Eurobank unveils analysis on why Greece remains in memoranda programmes

The country’s path during the years of crisis was due to a series of other factors beyond debt sustainability


The reasons why the Greek crisis was so profound and long-lasting, and why Greece was currently the only country that had yet to emerge from memoranda programmes, were the focus of a Eurobank analysis unveiled on Wednesday. According to the study’s authors, the country’s ability to service its debts could not alone explain the protracted loss of confidence in its prospects.

These were the conclusions of a study entitled “The cost of uncertainty” carried out by Eurobank’s Economic Analysis and Financial Markets Research division, supervised by Eurobank non-executive Chairman Nikolaos Karamouzis and the bank’s head of Group Strategy Anthony Kouleimanis.

The report noted that confidence in Greece’s prospects appeared to be returning for the first time since 2014, following eight years of memoranda programmes and a decade-long recession of unprecedented duration and depth. This reviving confidence was reflected by the country’s recent return to the markets after a three-year exclusion and the successful issue of a five-year state bond, the report noted.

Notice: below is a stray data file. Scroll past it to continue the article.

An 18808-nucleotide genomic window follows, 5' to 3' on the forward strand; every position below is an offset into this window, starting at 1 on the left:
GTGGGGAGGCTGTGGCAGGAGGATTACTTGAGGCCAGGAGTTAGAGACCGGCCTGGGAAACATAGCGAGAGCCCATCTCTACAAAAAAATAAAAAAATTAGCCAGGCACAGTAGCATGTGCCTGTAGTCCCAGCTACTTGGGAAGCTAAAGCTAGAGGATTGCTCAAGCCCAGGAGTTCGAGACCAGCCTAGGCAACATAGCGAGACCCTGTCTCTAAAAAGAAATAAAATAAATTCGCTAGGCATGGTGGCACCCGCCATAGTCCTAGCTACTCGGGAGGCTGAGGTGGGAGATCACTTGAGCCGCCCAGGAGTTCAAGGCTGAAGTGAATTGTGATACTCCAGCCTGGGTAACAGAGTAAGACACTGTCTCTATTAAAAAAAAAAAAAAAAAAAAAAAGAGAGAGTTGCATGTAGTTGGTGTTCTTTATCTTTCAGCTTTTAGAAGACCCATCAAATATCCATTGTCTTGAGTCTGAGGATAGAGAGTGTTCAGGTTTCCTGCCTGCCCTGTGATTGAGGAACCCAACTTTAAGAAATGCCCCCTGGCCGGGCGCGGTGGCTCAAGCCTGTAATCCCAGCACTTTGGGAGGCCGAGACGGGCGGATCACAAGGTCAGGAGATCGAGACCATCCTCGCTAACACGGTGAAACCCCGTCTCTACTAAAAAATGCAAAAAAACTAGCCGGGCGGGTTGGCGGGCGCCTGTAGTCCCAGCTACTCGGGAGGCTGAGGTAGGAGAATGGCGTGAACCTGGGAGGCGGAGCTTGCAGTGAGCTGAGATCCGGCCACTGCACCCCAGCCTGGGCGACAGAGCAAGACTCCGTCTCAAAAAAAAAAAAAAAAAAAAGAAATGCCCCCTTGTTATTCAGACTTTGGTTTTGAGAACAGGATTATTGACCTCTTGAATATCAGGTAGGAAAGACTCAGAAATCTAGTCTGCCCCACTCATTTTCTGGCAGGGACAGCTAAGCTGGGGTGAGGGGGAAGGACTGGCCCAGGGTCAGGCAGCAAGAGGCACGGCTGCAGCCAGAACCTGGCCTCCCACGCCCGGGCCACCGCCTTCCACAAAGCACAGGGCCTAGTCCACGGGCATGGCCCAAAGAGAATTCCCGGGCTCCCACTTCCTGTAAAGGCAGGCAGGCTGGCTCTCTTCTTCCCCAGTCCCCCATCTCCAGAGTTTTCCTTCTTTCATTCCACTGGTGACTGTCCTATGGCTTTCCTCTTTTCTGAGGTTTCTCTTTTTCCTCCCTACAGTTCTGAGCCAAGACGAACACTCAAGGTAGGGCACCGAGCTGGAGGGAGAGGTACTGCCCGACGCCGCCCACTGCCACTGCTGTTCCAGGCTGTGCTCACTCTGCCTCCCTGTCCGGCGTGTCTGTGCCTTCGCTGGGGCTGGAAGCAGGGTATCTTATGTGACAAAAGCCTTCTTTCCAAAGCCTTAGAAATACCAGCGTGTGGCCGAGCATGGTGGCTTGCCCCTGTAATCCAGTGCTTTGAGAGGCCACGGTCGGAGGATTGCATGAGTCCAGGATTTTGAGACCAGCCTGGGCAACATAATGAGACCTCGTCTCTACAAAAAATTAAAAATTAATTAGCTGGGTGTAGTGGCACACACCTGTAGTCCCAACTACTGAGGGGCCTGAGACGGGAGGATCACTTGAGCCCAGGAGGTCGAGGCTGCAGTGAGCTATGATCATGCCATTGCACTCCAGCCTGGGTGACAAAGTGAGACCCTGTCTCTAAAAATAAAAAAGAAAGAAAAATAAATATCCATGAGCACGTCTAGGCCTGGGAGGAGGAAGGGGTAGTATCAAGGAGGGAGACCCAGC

Among others, the report highlighted that Greece had remained economically stagnant and stuck in a regime of memoranda, supervision and uncertainty for many years, despite carrying out a raft of reforms with an unprecedented social and economic impact and correcting many of the macroeconomic imbalances that had led to the crisis.

This raised a series of questions, according to the authors, about why Greece remained in this disadvantaged condition and why the essential macroeconomic adjustment had such a major social and economic impact.

“Why did financial markets but also citizens, business people and investors have doubts about the Greek economy’s course and its ability to overcome the crisis after so many years, in spite of the progress made in key macroeconomic and structural parameters? Why did markets ask for a higher risk premium in order to lend to us? Finally, why, when all the other countries forced into a memorandum regime have returned to growth, does Greece continue to move at a slow pace in this direction?”

According to the report’s authors, if debt sustainability was not seen as the only and perhaps not even as the main factor explaining the low credibility of Greek economic policy and the markets’ confidence in the country’s ability to exit the crisis, this meant that the current situation and the country’s path during the years of crisis was due to a series of other, interacting factors.

“The factors in question fuelled the low credibility of economic policy, the uncertainty and the limited confidence of the markets over time and, finally, the broader international distrust of all involved in the Greek affair,” the report said.